apply to each value of <math style="vertical-align: 0px">i </math>. The values <math style="vertical-align: -1px">1 </math> and <math style="vertical-align: -1px">13 </math> tell us how many times to repeat the rule, i.e., to follow the rule for <math style="vertical-align: -4px">i=1, </math>
apply to each value for <math style="vertical-align: 0px">i </math>. The values <math style="vertical-align: 0px">1 </math> and <math style="vertical-align: 0px">13 </math> tell us how
+
then add the rule for <math style="vertical-align: -4px">i=2, </math> then for <math style="vertical-align: -4px">i=3, </math> and continue in this
many times to repeat the rule, i.e., to follow the rule for <math style="vertical-align: 0px">i=1, </math>
+
manner until you reach <math style="vertical-align: -1px">13</math>. In other words,  
then add the rule for <math style="vertical-align: 0px">i=2, </math> then for <math style="vertical-align: 0px">i=3, </math> and continue in this
 
manner until you reach 13. In other words,  
 
  
 
:: <math style="vertical-align: 0px">{\displaystyle \sum_{i=1}^{13}}\, i\,=\,1+2+3+4+5+6+7+8+9+10+11+12+13. </math>  
 
:: <math style="vertical-align: 0px">{\displaystyle \sum_{i=1}^{13}}\, i\,=\,1+2+3+4+5+6+7+8+9+10+11+12+13. </math>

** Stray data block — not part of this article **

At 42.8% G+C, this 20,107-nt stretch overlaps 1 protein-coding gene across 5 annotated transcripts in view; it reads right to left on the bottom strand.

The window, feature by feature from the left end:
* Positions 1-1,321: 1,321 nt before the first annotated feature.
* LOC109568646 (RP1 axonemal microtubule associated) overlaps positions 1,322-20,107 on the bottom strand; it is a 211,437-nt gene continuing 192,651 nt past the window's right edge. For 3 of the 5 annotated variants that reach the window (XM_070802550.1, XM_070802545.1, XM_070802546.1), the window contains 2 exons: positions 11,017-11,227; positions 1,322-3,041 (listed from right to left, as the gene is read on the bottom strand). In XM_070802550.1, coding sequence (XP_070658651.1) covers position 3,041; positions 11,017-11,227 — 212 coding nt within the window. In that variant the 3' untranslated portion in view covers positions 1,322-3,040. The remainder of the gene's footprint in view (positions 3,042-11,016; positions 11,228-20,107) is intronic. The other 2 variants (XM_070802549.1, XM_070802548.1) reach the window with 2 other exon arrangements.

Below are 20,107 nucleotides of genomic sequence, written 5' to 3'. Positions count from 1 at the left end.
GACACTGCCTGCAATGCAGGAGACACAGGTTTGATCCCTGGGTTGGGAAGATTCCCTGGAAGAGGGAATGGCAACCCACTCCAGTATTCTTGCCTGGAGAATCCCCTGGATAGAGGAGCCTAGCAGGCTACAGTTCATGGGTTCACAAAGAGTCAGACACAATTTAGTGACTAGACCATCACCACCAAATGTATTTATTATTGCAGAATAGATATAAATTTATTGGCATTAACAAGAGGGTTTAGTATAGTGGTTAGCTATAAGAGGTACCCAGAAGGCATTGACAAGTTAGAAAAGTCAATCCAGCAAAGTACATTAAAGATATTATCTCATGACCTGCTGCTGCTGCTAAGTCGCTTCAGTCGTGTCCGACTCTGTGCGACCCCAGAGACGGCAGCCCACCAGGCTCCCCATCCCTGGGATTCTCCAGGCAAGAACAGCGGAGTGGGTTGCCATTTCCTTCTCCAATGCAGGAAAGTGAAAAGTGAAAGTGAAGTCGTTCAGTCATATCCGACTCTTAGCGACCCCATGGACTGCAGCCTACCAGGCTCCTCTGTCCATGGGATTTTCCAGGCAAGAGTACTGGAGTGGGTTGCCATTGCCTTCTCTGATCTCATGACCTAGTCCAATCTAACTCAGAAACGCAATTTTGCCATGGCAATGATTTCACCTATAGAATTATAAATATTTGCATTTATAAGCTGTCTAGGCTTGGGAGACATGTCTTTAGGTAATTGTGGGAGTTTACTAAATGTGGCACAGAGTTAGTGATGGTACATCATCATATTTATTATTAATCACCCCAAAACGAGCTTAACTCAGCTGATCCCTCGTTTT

Revision as of 22:28, 21 August 2015

Sigma Notation

In math, we frequently deal with large sums. For example, we can write

which is a bit tedious. Alternatively, we may use ellipses to write this as

However, there is an even more powerful shorthand known as sigma notation. When we write

this means the same thing as the previous two mathematical statements. Here, the index below the capital sigma, , is the letter , and the that follows the is our rule to apply to each value of . The values and tell us how many times to repeat the rule, i.e., to follow the rule for then add the rule for then for and continue in this manner until you reach . In other words,

Of course, we can change the rule and/or the index. For example,

Most importantly, we frequently don't have the luxury of bounds that are actual values. We can also write something like

or